Generally sound.  Brennan's and Marshall's concurrences (they were the only two who found the death penalty totally unconstitutinal) were unsound.  But the basic finding that the inequitible application of the death penalty constitutes "unusual punishment" is sound.

Woodson v. North Carolina was unsound, but not Furman v. Georgia.
Logged

My ballot:
Ervin(I) Gov.
Sellers(D) Lt. Gov.
Hammond(R) Sec. of State
Diggs(D) Att. Gen.
Herbert(D) Comptroller Gen.
Spearman(R) Supt. of Education
DeFelice(American) Commissioner of Agriculture
Hutto(D/Working Families) US Sen (full)
Scott(R) US Sen (special)
Geddings(Labor) US House SC-2
Quinn(R) SC House District 69
TBD: Lex 1 School Board
Yes: Am. 1 (allow charity raffles)
No: Am. 2 (end election of the Adj. General)
No: Local Sales Tax
Yes: Temp Beer/Wine Permits
Emsworth
Moderators
YaBB God
*****
Posts: 9081


Political Matrix
E: 8.32, S: -7.22

View Profile
« Reply #5 on: December 26, 2005, 09:20:45 pm »
Ignore

But the basic finding that the inequitible application of the death penalty constitutes "unusual punishment" is sound.
At most, the Justices could have found that the death penalty was inequitably applied in the case immediately before them. They had no authority to impose a national moratorium on the death penalty, merely because the defendants before them at the time may have been treated unfairly.
Logged
tweed
Miamiu1027
YaBB God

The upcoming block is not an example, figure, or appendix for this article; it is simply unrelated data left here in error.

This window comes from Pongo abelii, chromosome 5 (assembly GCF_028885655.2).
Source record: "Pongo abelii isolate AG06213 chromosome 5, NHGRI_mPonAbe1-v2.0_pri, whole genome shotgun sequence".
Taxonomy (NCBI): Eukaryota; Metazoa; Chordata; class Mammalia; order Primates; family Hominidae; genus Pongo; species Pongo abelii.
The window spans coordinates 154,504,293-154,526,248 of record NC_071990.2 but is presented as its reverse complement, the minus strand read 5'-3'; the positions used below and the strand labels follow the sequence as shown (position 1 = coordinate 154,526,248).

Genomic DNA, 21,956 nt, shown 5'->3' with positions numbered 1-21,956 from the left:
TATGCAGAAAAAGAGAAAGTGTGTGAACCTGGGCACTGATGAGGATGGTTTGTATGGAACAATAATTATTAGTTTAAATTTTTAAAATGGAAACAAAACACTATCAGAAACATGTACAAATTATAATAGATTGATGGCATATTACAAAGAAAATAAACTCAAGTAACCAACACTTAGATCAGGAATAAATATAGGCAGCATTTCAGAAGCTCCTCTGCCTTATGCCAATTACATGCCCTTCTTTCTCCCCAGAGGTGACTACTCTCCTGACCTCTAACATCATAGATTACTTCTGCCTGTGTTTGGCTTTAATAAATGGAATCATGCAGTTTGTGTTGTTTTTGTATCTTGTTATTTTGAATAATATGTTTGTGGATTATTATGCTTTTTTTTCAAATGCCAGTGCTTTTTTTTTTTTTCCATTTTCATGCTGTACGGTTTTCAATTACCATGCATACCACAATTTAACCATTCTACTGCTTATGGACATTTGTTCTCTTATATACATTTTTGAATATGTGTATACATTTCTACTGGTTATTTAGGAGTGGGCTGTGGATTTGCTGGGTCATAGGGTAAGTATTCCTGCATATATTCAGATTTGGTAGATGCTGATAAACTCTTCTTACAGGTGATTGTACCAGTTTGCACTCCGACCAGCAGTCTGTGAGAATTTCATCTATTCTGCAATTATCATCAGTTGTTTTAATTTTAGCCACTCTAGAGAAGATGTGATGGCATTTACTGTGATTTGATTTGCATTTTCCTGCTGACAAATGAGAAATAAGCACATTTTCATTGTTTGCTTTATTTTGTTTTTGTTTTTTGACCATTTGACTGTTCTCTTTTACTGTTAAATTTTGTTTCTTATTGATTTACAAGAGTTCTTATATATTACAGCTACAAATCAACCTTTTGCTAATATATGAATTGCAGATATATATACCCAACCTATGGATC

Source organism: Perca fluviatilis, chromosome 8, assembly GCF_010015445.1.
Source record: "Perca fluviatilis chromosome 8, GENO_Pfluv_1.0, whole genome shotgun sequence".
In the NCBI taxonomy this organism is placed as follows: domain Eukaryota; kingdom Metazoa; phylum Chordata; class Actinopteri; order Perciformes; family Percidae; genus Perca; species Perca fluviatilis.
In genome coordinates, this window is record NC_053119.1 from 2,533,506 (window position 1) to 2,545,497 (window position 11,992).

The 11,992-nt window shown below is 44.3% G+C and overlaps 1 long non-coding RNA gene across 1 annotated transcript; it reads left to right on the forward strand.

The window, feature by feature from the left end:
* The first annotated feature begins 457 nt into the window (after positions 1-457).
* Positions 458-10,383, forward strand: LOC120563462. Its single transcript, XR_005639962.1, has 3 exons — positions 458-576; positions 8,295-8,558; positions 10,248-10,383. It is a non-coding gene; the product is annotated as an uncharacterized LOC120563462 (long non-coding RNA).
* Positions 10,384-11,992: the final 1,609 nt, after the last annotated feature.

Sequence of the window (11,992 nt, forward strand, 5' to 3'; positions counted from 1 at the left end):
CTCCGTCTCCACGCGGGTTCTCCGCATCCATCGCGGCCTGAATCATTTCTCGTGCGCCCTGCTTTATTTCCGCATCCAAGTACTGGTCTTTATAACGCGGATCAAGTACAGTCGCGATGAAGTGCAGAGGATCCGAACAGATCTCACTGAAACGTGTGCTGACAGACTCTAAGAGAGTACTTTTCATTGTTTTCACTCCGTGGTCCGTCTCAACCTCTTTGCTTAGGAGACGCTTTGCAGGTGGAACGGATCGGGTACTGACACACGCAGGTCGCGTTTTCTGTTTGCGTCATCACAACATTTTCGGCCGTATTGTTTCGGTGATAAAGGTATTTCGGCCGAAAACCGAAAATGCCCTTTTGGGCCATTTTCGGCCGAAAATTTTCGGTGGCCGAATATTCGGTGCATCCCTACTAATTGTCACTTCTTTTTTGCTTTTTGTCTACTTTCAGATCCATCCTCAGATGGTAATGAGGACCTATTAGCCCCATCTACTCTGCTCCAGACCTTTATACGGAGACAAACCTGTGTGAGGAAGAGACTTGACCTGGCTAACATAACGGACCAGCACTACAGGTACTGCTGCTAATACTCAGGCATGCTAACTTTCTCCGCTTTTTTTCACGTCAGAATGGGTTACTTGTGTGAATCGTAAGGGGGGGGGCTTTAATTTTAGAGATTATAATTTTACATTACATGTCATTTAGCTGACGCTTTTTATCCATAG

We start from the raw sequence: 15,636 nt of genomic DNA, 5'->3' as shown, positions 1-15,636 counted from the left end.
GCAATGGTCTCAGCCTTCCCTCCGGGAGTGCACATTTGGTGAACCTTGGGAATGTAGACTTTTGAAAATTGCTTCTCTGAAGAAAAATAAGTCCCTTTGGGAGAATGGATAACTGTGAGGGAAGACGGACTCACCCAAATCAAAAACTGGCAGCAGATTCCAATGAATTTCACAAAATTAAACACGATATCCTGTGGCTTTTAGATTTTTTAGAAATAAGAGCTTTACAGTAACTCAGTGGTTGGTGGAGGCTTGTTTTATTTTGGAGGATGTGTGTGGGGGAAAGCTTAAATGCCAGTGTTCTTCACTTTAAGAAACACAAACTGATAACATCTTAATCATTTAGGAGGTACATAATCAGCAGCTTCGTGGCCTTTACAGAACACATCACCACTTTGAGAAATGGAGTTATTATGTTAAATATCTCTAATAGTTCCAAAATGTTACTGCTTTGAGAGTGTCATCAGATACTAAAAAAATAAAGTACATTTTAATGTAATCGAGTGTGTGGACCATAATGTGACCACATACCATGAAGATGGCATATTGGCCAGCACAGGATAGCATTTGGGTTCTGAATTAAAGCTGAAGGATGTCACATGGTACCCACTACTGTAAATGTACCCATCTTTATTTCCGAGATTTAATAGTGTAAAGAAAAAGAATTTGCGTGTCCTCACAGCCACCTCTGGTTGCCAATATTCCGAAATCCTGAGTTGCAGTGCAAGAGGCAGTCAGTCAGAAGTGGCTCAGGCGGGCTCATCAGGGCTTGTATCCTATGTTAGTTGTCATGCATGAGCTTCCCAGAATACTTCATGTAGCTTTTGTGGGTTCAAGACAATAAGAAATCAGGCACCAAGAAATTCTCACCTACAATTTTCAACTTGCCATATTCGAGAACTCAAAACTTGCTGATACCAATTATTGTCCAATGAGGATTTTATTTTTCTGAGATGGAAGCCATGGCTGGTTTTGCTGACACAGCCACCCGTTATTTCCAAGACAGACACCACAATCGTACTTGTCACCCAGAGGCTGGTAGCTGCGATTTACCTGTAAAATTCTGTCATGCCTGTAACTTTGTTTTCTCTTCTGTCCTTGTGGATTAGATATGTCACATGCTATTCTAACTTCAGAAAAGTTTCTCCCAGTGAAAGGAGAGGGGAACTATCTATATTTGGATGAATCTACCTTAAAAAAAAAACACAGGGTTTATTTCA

*****
Posts: 35678
United States


Political Matrix
E: -8.52, S: -8.00

View Profile
« Reply #6 on: December 26, 2005, 11:07:52 pm »
Ignore

Couldn't it be argued that the death penalty is 'depriving life'?
Logged

in a mirror, dimly lit
A18
YaBB God
*****
Posts: 23836
Political Matrix
E: 9.23, S: -6.35

View Profile
« Reply #7 on: December 26, 2005, 11:13:34 pm »
Ignore

Couldn't it be argued that the death penalty is 'depriving life'?

It is depriving life, without a doubt. You seem to be ignoring the 'without due process' part.
Logged
tweed
Miamiu1027
YaBB God
*****
Posts: 35678
United States


Political Matrix
E: -8.52, S: -8.00

View Profile
« Reply #8 on: December 26, 2005, 11:21:16 pm »
Ignore

Couldn't it be argued that the death penalty is 'depriving life'?

It is depriving life, without a doubt. You seem to be ignoring the 'without due process' part.

That's true.  All those two lines really do is ban lynching.
Logged

in a mirror, dimly lit
A18
YaBB God
*****
Posts: 23836
Political Matrix
E: 9.23, S: -6.35

View Profile
« Reply #9 on: December 26, 2005, 11:27:17 pm »
Ignore

Well, a state can't really 'lynch' someone. Anything authorized by law is due process of law.
Logged
Peter
Moderators
YaBB God
*****
Posts: 6066


Political Matrix
E: -0.77, S: -7.48

View Profile
« Reply #10 on: December 27, 2005, 01:49:43 pm »
Ignore

But the basic finding that the inequitible application of the death penalty constitutes "unusual punishment" is sound.
At most, the Justices could have found that the death penalty was inequitably applied in the case immediately before them. They had no authority to impose a national moratorium on the death penalty, merely because the defendants before them at the time may have been treated unfairly.

There was ample evidence of inherent problems in sentencing regimes that were being used, especially in the Southern States. If a death penalty statute or its general application is violating equal protection, the statute cannot be allowed to stand, and thus must be struck down.

This has the obvious effect of creating a "moratorium" on the death penalty. It perhaps should not have created a national moratorium in the way that it did, but rather said that Georgia's regime was and laid out a basic framework for the Circuits to follow to decide whether such equal protection problems existed in the other States, but the underlying judgement that some sentencing schemes, and specifically the one of Georgia, were violating equal protection was sound.
Logged

Retarded babies should be fed to crocodiles.
Emsworth